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Cover Story | February 2015

The cotton shake-up

Cotton was the first fibre for mankind. Its history is replete with controversies.
Samuel Joseph attempts to delve into some of the recent contentious issues that have blurred the white gold´s image.
King Cotton, who ruled the textile kingdom without much challenges for many decades, is facing a few threats undermining its supremacy that already seemed to have partly wiped out some of its charm and shine. Vexing news recently outraged the complacency of this anointed King of Fibres: China, a big buyer of Indian cotton and yarn, dealt a deadly blow by reducing its dependence on imported cotton by digging into its mounting reserves only last year. The cotton world is suffering because of the Dragon´s failed policy. Another jolt followed: Garments made primarily of synthetic fibres overtook cotton in the US apparel imports during the first nine months of 2014 ´ the first time since 1991. To add to its woes, new fibres and materials, claimed to possess cotton-like virtues of eco-friendliness, comfort and adaptability are flooding the market.

On the home front, cotton production is estimated to be 405.50 lakh bales in 2014-15 season against 407.25 lakh bales last year due to slight decline in productivity in Gujarat. The projected balance sheet drawn by the CAI for the year 2014-15, estimated total cotton supply at 477.40 lakh bales while domestic consumption is estimated at 306.00 lakh bales, thus leaving an available surplus of 171.40 lakh bales. But what is worrying is the plummeting price and snail-speed in productivity rise in addition to farmers see-sawing wishes to shift to other cash crops.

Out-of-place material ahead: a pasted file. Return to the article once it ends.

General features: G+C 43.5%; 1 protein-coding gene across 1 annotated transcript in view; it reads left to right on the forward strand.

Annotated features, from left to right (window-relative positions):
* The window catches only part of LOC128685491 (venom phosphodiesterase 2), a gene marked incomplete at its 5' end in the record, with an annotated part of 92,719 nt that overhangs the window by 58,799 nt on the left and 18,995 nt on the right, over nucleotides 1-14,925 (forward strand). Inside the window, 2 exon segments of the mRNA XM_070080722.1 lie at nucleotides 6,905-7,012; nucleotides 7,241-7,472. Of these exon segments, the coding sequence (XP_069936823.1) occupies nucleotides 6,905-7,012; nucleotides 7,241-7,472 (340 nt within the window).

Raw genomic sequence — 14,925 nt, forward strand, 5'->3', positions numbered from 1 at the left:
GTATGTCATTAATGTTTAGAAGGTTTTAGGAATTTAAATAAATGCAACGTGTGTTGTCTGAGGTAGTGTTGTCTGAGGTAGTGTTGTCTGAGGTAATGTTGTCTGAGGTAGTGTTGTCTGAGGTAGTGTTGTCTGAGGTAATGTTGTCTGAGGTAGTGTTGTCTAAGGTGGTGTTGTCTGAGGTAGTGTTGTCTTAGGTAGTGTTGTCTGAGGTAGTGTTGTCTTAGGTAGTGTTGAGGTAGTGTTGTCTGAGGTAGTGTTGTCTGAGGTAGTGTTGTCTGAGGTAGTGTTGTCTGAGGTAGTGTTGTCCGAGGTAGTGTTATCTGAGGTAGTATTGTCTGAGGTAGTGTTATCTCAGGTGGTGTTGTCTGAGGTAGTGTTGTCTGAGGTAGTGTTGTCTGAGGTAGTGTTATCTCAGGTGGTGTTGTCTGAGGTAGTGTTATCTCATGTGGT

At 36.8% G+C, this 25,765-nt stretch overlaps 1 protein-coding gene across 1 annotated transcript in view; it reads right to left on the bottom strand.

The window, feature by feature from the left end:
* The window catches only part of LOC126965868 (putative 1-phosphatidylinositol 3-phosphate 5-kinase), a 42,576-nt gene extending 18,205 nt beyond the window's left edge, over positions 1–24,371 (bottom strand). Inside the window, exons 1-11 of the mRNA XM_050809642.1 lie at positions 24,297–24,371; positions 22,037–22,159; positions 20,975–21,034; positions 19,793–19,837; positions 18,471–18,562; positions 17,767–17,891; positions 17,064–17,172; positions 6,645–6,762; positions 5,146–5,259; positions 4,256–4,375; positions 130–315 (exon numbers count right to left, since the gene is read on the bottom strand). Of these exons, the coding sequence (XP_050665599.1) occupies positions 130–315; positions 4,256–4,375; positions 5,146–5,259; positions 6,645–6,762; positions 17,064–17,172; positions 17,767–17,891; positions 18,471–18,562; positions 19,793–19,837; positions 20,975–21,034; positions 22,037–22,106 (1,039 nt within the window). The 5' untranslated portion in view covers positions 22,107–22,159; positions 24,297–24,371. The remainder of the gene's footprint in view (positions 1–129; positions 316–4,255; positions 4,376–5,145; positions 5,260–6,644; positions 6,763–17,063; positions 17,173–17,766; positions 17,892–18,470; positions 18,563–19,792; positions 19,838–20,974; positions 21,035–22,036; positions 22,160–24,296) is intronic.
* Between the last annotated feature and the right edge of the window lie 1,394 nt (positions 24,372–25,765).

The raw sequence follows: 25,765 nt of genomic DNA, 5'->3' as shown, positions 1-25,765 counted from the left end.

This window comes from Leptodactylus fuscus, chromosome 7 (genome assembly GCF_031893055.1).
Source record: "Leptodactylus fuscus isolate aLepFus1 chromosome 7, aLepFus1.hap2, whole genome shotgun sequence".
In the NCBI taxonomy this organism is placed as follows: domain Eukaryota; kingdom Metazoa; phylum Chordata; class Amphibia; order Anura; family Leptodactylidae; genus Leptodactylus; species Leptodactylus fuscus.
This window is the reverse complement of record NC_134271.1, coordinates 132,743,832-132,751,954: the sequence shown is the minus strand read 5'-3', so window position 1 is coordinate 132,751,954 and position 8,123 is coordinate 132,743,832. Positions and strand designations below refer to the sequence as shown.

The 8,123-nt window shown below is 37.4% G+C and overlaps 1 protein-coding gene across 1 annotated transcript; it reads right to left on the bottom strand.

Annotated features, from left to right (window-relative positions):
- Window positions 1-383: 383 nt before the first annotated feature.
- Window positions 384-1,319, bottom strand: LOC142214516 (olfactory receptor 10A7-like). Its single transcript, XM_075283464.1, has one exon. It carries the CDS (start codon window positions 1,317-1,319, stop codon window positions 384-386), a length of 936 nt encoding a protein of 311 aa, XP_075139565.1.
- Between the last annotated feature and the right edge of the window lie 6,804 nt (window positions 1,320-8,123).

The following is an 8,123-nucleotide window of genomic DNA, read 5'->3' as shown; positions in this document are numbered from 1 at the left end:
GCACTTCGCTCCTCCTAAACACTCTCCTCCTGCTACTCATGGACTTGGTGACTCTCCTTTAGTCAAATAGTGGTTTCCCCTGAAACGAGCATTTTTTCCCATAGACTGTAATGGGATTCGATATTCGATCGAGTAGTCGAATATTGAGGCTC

The Indian Cotton Federation (formerly South India Cotton Association) has maintained the cotton crop at its earlier estimate of 406 lakh bales for the 2014-15 season. The federation, according to its President J Thulasidharan, reviewed the position recently after assessing the loss due to crop damage, water shortage and reports of low yield in certain pockets. The federation´s assessment shows that in the northern cotton belt comprising Punjab, Haryana and Rajasthan, the yield would sustain at 54 lakh bales, while in the central zone comprising Gujarat, Maharashtra and Madhya Pradesh, it would hover around 229 lakh bales and in the South at 115 lakh bales; Odisha and others would account for 8 lakh bales to take the total crop production estimate to 406 lakh bales.

A decline in cotton prices would most often impact the spinning industry adversely. This is because decline in cotton prices tends to pull down cotton yarn prices immediately and even more steeply and a subsequent price recovery in cotton would trickle down to cotton yarn only after a time lag, says DK Nair, Secretary General, Confederation of Indian Textile Industry.

T Rajkumar, present Chairman, Southern India Mills Association (SIMA), says ´urmoils are cyclic. Now there is a crisis for the cotton mills. But in the next two to three years, things will change, with a change in equations in various issues grappling the industry.´

(Read Rajkumar´s opinions in separate BOX)
Says Amit Mittal, Director of NKCM Spinners, Komarapalayam, Tamil Nadu: ´Cotton is down now. Inventories are only up. The Government should leave the industry to the market dynamics. The interference is harming the industry. The Government should not play a role in cotton business. A lot of cotton has come up in Andhra and Gujarat. But look at the transportation cost adding to mills burden. The production between state to state varies and finally with transportation costs going up, where is the competitive edge for mills in South? Only fine counts are doing well in sou

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